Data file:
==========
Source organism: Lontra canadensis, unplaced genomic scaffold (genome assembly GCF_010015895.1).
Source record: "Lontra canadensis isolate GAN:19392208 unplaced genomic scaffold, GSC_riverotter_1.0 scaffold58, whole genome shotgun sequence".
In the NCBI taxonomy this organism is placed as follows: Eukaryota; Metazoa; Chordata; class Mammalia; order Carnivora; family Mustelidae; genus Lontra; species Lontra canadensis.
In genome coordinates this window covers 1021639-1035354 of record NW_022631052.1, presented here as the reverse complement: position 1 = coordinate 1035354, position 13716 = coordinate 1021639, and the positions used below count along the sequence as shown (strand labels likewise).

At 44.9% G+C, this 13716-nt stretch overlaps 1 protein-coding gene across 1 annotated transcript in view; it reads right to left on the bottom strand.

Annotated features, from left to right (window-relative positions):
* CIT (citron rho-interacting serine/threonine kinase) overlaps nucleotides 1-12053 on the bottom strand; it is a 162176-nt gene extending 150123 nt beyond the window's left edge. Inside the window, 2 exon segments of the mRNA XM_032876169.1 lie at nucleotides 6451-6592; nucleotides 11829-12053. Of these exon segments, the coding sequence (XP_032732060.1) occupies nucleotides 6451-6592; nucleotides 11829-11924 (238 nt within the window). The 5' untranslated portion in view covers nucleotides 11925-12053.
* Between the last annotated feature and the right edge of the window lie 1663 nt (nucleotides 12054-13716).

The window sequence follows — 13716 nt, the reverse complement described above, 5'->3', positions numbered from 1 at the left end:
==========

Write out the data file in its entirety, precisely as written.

Source organism: Lontra canadensis, unplaced genomic scaffold (genome assembly GCF_010015895.1).
Source record: "Lontra canadensis isolate GAN:19392208 unplaced genomic scaffold, GSC_riverotter_1.0 scaffold58, whole genome shotgun sequence".
In the NCBI taxonomy this organism is placed as follows: Eukaryota; Metazoa; Chordata; class Mammalia; order Carnivora; family Mustelidae; genus Lontra; species Lontra canadensis.
In genome coordinates this window covers 1021639-1035354 of record NW_022631052.1, presented here as the reverse complement: position 1 = coordinate 1035354, position 13716 = coordinate 1021639, and the positions used below count along the sequence as shown (strand labels likewise).

At 44.9% G+C, this 13716-nt stretch overlaps 1 protein-coding gene across 1 annotated transcript in view; it reads right to left on the bottom strand.

Annotated features, from left to right (window-relative positions):
* CIT (citron rho-interacting serine/threonine kinase) overlaps nucleotides 1-12053 on the bottom strand; it is a 162176-nt gene extending 150123 nt beyond the window's left edge. Inside the window, 2 exon segments of the mRNA XM_032876169.1 lie at nucleotides 6451-6592; nucleotides 11829-12053. Of these exon segments, the coding sequence (XP_032732060.1) occupies nucleotides 6451-6592; nucleotides 11829-11924 (238 nt within the window). The 5' untranslated portion in view covers nucleotides 11925-12053.
* Between the last annotated feature and the right edge of the window lie 1663 nt (nucleotides 12054-13716).

The window sequence follows — 13716 nt, the reverse complement described above, 5'->3', positions numbered from 1 at the left end: